“It was an amazing match,” said Atkins. “That’s just kind of Cody’s fashion. He likes to win those close matches. In the semifinals, he won in ultimate overtime just to get here, and now he wins in overtime to win the state. That’s just how he wrestles. It gives me a heart attack, but that’s his style.”
Both Smith, who ended the season at 44-2, and Farmer (16-4) displayed impressive skill in a first period in which they were locked in a neutral position for the entire two minutes.
Smith had the option to choose his position to start the second period and chose down, then scored a reversal after 45 seconds to draw first blood. However, 19 seconds later, Farmer slipped out of his grasp, and the second period ended 2-1.
Farmer, knowing that he could deadlock the match with just a single point, chose to open the third period down, and it took him just 18 seconds to get away. The wrestlers were back at neutral, and once again, neither could take the other down.
The same occurred through the one-minute overtime, as they remained at neutral the whole way. This sent the match to two 30-second overtime periods. Farmer chose down for the first one, hoping for another escape point. This time, Smith held him down the whole way, but couldn’t turn him.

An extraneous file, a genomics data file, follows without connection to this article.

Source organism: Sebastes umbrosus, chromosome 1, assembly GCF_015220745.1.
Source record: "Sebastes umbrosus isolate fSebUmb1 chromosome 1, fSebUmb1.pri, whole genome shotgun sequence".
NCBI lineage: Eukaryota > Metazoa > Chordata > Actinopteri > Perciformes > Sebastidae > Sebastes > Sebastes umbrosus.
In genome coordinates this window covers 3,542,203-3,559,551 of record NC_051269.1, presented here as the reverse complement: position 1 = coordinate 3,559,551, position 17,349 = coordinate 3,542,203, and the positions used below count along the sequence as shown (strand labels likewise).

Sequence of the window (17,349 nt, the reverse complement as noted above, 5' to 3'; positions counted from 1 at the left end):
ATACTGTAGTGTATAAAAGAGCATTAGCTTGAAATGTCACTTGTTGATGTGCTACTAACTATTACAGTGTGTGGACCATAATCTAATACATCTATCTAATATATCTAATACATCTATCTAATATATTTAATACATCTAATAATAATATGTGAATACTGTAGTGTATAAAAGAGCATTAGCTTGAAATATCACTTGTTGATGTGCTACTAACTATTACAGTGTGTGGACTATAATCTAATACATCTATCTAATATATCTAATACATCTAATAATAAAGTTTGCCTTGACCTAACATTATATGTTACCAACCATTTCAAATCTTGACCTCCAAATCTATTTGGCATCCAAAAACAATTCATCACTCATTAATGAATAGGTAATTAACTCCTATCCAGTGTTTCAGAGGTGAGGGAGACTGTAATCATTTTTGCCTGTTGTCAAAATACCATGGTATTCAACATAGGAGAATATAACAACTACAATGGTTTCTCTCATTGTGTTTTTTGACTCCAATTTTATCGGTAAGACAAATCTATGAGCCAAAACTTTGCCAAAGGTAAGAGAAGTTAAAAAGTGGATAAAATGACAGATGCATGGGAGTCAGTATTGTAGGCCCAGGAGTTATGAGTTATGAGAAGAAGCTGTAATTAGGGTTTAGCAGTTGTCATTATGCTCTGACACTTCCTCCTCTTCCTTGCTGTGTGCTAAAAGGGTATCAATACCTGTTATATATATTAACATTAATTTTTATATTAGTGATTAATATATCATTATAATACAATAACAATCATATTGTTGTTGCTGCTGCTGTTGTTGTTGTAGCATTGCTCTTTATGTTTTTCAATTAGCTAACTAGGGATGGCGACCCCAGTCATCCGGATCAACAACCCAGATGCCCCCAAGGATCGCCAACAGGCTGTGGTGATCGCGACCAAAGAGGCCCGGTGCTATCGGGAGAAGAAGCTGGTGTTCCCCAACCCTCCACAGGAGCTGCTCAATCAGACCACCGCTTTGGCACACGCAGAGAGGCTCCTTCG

However, Atkins was now confident that the match had turned in favor of his man. He was correct.
“I was pretty confident at that point,” said Atkins. “Once Cody had ridden him out for those 30 seconds in overtime, I thought he could get an escape or a reversal and win it in the next 30 seconds. It couldn’t have gone any better.”
Smith opened the third overtime in the down position and quickly escaped, taking a 3-2 lead. Farmer could still win the championship with a takedown in the last 25 seconds, but was unable to do so, and in fact was assessed a penalty point for an illegal hold with three seconds remaining.
There was a third local wrestler in a championship final, but Surry Central’s Kaleb Dunn was on the losing end of a dramatic finish, which didn’t occur without some controversy.
During the first three days of the tournament, Dunn had been as dominant as any wrestler in the event, pinning his way to the state finals. The championship match pitted him against West Caldwell’s Shykale Steptoe, the fourth seed from the West Regional with a 37-6 record as compared to Dunn’s 30-0.
The match was unexpectedly competitive, as neither wrestler was able to score from the neutral position in the first period. Dunn took a 1-0 lead when the second period began and he chose to open down, escaping immediately. However, once again neither could score from neutral. Steptoe opened the third period down, and Dunn held him for nearly the entire period, until the two went out of bounds with 14 seconds left in the match.